Early Christian Reformists: What Did the Lollards Believe?

History Hit

2 mins

02 Aug 2018

The exact beliefs of the Lollards can be hard to pin down as they had no real doctrine or central organisation. They tended to model their theology on that of John Wycliffe, but in practice the movement was sufficiently large and loosely connected that it encompassed a range of opinions.

Scripture

Wycliffe_John_Gospel

A page from the gospel of John in Wycliffe’s Bible.

At the core of Lollard ideology lay the belief that Christianity could be improved by a closer connection to scripture. They aimed to achieve this by translating the bible into vernacular English.

This was a personal project of their leader John Wycliffe. Between 1382 and 1395 he and some of his close supporters produced a vernacular English Bible which became popular among Lollards, despite efforts to suppress it by Henry IV.

The point of the vernacular bible was to break the Church’s monopoly on religious knowledge, which the Lollards regarded as one of a number of injustices perpetuated by the Roman Church.

Religious practice

The 12 Conclusions of the Lollards was arguably the closest thing they had to a manifesto. Produced for a petition to parliament in 1395, the conclusions outlined what their authors considered to be key tenets of Lollardy. This included a number of matters of liturgy and religious practice.

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The ambiguity of the Eucharist’s nature was brought up in the fourth conclusion, and the ninth conclusion protested the veneration of images and material things in the Church – which amounted to idolatry in the view of the Lollards.

Like later Protestant movements, the Lollards denied the Church’s claims to be able to invest priests with special status as intermediaries between the laity and the divine. They believed instead in a lay priesthood in which all of the faithful were on an equal footing in the eyes of God.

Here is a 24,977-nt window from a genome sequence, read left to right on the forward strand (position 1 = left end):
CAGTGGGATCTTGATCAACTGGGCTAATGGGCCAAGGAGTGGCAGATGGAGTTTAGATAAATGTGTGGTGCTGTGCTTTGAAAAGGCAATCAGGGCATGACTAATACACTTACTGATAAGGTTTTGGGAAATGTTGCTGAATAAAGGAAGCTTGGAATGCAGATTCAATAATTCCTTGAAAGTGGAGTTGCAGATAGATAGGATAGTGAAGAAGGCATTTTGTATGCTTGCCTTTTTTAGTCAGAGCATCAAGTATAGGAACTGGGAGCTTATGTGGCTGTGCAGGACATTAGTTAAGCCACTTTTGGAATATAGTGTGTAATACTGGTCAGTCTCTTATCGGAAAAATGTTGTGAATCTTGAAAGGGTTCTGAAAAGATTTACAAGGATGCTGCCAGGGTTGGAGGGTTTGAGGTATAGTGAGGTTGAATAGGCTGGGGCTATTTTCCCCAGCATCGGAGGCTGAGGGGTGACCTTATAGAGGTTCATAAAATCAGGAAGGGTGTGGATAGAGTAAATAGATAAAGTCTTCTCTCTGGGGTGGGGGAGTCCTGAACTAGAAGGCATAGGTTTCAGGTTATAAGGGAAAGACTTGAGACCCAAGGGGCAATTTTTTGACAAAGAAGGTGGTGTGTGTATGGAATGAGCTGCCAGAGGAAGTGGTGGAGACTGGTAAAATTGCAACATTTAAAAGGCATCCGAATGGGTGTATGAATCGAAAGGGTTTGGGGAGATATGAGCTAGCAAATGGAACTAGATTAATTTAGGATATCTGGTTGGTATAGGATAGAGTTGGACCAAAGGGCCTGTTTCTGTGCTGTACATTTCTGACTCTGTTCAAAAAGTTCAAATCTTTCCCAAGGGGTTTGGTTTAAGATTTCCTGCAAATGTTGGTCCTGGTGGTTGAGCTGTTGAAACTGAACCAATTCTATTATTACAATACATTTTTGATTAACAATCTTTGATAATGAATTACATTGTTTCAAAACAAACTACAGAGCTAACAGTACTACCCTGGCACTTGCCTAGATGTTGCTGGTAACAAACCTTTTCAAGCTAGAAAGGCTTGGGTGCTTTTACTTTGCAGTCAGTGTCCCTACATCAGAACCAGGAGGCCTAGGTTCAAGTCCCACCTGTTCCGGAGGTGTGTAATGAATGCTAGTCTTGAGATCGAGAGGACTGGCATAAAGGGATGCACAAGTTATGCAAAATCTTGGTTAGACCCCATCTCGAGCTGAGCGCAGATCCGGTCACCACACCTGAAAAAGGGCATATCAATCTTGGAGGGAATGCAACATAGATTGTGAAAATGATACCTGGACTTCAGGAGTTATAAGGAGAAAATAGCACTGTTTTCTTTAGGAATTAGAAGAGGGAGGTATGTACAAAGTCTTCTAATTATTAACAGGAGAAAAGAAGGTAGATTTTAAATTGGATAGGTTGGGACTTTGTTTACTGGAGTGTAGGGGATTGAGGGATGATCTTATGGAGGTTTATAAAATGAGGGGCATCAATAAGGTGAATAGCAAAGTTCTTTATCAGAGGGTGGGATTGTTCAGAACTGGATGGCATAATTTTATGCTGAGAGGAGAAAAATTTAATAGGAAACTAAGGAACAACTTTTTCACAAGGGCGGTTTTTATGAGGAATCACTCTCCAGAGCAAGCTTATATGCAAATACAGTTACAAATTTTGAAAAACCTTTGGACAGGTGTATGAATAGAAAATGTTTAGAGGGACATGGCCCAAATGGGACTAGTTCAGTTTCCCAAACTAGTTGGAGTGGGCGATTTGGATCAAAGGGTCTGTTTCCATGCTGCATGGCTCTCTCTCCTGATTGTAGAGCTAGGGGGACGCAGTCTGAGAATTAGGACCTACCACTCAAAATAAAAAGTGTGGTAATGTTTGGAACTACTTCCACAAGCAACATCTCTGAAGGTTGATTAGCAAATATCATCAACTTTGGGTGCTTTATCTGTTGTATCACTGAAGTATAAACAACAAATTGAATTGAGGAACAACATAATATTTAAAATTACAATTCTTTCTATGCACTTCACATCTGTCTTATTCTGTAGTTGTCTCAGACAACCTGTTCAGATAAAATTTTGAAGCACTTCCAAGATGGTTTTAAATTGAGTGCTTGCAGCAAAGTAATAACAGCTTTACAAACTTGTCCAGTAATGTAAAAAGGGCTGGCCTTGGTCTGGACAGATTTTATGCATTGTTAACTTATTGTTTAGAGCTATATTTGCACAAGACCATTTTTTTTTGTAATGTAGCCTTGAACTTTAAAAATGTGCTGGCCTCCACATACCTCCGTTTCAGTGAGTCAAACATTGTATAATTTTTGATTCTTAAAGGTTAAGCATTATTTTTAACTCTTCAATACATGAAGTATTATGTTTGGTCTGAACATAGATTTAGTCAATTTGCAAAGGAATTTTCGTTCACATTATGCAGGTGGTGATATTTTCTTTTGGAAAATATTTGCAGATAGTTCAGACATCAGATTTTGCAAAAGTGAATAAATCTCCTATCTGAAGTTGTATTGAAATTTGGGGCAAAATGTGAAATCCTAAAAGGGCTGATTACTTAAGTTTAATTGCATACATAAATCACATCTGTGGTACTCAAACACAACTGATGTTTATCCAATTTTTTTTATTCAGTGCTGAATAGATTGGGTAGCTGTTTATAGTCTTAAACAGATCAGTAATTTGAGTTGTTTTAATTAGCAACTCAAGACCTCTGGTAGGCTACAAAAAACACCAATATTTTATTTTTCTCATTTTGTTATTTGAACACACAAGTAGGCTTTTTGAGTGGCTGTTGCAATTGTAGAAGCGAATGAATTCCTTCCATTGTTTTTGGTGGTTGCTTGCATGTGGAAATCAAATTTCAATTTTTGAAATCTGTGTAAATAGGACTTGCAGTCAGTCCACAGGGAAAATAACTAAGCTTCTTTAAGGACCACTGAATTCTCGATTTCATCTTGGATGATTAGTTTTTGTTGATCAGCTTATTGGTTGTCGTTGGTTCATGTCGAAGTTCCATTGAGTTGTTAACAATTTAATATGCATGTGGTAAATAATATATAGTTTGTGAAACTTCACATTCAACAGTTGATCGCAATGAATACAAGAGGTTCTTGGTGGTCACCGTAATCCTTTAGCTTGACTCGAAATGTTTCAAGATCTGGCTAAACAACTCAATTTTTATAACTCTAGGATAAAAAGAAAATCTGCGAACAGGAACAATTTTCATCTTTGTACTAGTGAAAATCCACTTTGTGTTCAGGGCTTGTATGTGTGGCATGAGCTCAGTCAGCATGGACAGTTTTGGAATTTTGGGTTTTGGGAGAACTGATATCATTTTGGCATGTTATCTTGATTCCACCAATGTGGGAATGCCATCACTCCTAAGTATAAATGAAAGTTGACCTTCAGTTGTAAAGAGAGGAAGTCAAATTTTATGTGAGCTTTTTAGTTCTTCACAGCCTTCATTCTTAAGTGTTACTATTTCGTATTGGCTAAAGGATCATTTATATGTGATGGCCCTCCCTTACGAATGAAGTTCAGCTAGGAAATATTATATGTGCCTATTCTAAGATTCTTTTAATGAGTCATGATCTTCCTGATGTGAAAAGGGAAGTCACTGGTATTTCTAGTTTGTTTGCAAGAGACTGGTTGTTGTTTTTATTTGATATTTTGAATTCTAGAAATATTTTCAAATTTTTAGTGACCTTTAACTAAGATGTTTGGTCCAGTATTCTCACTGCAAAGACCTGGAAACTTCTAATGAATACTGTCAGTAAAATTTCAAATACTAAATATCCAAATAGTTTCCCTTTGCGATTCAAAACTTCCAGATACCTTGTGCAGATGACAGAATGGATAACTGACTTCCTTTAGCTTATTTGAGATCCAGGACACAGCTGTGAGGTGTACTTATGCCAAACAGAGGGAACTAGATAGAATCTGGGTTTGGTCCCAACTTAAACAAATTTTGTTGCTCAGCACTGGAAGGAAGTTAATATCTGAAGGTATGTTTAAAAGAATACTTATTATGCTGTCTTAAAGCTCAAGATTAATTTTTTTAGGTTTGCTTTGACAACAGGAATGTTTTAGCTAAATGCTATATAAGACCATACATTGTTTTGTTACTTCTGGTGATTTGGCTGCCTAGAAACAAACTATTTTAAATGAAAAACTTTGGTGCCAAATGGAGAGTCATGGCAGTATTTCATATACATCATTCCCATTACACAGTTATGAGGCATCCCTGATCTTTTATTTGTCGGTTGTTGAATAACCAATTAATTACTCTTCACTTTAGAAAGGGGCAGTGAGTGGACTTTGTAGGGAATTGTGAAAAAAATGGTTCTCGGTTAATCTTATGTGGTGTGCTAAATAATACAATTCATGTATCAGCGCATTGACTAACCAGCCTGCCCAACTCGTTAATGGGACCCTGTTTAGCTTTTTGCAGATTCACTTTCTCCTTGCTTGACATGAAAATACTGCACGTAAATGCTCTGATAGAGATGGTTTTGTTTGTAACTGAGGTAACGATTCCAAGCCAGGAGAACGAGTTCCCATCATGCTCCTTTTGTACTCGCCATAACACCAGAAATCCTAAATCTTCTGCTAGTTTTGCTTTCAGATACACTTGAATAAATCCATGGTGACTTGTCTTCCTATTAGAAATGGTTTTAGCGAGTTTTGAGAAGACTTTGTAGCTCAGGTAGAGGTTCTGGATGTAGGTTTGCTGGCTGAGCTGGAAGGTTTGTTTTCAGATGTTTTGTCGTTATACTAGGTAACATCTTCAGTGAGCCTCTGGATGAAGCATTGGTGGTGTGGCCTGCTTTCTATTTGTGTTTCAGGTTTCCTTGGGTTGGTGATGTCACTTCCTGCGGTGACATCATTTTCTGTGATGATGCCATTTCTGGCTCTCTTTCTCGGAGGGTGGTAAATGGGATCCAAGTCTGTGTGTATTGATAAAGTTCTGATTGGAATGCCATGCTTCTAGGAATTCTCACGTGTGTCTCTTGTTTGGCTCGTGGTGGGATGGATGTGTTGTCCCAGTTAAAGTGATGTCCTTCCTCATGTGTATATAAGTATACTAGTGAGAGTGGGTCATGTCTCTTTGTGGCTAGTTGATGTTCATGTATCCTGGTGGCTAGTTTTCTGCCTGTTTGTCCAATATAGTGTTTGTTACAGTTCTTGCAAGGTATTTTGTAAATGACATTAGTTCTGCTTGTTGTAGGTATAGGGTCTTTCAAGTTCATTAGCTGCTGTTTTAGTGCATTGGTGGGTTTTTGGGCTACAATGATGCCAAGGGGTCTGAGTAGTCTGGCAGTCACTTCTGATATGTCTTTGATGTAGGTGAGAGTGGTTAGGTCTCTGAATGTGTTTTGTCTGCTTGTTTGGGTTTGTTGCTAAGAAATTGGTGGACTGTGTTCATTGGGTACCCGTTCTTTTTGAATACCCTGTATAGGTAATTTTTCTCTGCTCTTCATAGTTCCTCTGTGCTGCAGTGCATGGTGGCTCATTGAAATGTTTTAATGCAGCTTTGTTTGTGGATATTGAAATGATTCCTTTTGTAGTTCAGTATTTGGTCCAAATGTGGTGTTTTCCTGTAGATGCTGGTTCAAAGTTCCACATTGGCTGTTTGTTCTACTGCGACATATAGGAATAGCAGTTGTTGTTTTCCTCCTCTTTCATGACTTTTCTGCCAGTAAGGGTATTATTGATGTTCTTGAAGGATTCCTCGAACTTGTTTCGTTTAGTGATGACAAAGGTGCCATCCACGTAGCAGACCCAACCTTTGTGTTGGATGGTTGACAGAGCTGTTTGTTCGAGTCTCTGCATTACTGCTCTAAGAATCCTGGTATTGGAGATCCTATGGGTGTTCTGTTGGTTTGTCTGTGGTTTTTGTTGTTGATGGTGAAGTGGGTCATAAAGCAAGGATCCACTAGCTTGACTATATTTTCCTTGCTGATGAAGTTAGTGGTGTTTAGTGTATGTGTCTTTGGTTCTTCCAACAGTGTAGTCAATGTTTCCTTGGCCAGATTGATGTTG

Church corruption

Satan distributing indulgences, an illumination from a Czech manuscript, 1490s; Jan Hus (the main leader of the Bohemian Reformation) had condemned the selling of indulgences in 1412.

The reforming zeal of the Lollards was particularly focused on what they saw as endemic church corruption. The Church had an extensive reach in the Middle ages and Lollards were concerned about its temporal influence.

The sixth of their twelve conclusions reflected this concern and stipulated that the Church would not involve itself in secular matters:

The sixth conclusion asserts that it is inappropriate for men who hold high office in the Church to simultaneously hold positions of great temporal power.

Their other great objection to the Church’s corruption was that the great wealth it had acquired was both unjustly acquired (for example, through indulgences) and irresponsibly spent.

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Complementing their belief that plainer churches were more conducive to prayer, the Lollards believed that rich ornamentation was a wasteful kind of spending – it distracted from more pious causes like charitable donations.